David Selig

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About David Selig

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  1. Were Mao and Stalin Actually Socialists? (No True Scotsman)

    How exactly was the Soviet system under Stalin a "dictatorship of the proletariat"? It was ruled by the party leaders who certainly weren't members of the proletariat in any sense.
  2. Were Mao and Stalin Actually Socialists? (No True Scotsman)

    I don't know enough about the China situation, but the Soviet economy under Stalin wasn't what I'd call socialist. The state owned the means of production by the average Joe had zero control over them whatsoever. The workers were exploited worse than in almost any capitalist economy - they couldn't leave their job position without the permission of authorities, they couldn't change the city where the lived, for many years they were even sent to the GULAG if they were late for work several times. And the agricultural workers at state owned farms had it even worse, they were basically starving for large portions of Stalin's rule and were forced to work for a pittance.
  3. Sansa knew about Jeynes faith

    The OP is probably confused because of the TV series where owning brothels is LF's main source of fame by far and main economic activity.
  4. Rothfuss XII: The Doors of Twitch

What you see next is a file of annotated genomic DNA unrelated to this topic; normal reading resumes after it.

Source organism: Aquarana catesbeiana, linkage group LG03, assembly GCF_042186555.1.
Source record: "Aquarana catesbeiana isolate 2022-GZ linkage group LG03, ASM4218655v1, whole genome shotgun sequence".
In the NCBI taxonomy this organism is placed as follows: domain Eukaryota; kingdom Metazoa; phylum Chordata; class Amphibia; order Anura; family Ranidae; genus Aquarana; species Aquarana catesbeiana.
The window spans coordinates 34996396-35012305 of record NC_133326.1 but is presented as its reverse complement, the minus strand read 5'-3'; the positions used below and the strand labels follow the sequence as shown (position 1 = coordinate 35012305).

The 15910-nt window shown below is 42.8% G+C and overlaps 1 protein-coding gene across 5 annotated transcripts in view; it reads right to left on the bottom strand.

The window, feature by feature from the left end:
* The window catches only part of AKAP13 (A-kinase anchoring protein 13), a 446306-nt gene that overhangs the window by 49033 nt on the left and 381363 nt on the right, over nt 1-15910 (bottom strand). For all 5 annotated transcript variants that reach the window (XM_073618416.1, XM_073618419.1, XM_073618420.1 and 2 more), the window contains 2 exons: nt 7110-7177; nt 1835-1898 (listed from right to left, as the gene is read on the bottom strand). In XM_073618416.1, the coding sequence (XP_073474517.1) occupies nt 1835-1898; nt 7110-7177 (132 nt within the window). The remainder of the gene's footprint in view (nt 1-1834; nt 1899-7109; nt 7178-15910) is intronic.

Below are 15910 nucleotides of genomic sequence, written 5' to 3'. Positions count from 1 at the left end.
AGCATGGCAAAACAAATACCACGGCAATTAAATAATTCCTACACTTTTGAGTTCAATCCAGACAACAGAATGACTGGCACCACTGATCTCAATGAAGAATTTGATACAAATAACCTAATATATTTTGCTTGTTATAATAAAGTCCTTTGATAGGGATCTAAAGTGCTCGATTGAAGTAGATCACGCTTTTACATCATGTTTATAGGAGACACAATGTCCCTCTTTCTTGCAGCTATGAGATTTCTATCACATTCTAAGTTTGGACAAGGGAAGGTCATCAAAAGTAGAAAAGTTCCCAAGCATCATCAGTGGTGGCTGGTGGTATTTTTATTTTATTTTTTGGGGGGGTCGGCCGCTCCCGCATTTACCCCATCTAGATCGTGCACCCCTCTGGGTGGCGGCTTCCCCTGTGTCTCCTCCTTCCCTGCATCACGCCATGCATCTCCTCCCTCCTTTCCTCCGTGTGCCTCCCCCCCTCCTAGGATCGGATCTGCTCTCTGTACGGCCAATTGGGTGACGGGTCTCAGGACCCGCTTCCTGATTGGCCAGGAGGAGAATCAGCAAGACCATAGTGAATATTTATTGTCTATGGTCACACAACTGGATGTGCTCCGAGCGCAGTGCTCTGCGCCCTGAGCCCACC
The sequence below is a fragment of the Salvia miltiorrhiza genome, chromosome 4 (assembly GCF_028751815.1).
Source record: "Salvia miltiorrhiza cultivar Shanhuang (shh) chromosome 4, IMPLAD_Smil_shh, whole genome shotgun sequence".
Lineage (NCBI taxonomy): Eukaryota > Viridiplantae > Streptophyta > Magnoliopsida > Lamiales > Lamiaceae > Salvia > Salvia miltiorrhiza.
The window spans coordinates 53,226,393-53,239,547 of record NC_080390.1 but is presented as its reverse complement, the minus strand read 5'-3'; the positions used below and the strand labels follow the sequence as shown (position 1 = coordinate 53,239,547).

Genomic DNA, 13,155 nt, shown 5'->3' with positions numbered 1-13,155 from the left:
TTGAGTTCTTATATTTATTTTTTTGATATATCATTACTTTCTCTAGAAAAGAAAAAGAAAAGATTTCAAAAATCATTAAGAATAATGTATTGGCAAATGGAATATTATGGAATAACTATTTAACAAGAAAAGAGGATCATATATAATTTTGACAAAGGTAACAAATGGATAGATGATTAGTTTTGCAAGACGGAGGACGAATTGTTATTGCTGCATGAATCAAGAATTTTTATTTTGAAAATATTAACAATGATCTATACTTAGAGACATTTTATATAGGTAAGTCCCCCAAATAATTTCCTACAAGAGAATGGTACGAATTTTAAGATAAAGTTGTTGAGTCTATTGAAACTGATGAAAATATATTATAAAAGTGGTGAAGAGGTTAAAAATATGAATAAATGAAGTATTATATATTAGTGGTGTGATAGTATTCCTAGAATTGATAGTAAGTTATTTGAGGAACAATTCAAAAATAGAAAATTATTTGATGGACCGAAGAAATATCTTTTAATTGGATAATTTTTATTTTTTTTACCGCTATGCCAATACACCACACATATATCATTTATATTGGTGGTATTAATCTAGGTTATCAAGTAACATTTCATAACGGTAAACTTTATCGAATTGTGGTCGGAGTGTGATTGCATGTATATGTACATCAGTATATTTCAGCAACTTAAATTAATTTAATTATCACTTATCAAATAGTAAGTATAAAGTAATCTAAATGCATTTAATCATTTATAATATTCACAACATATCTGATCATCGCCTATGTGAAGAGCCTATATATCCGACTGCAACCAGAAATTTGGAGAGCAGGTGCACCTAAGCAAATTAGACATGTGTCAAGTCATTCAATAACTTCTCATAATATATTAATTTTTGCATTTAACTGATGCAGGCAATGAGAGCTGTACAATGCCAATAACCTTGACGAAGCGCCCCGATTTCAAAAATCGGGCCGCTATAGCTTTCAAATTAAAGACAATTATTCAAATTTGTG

Not all of them are sockpuppets. I know a guy who used to post there regularly and actually likes Stanek's books. He even convinced a publisher in my country to translate and publish one of Stanek's masterpieces and then was shocked when it was a total flop on the market.
  5. Why is Jon Snow the favourite Stark (usually)?

    Simple. A lot of readers have terrible taste.
  6. Sports novels.

    The Breaks of the Game by David Halberstam is a must if you are interested in the NBA. It's really in-depth look at how the league worked in the late 70s and early 80s.
  7. Was GRRM influenced by Robert Jordan's Wheel of Time series?

    Hey, guys, look at this, I found the ultimate proof in A Feast for Crows: Blatant plagiarism.
  8. Was GRRM influenced by Robert Jordan's Wheel of Time series?

    Now you are really grasping at straws.
  9. Was GRRM influenced by Robert Jordan's Wheel of Time series?

    You do realise kids can read more than one book, right? Just because you give one book to your daughter with only male characters doesn't mean much. You can buy her 10 books with female male characters next. Or better, get her a library card and let her choose herself or buy her the books she picks. Also your Ray example is a bit silly. The last movie where Luke was the main character came out more than 30 years ago. Of course modern kids don't care much for him and are likely to prefer the main character from the recent movie.
  10. Was GRRM influenced by Robert Jordan's Wheel of Time series?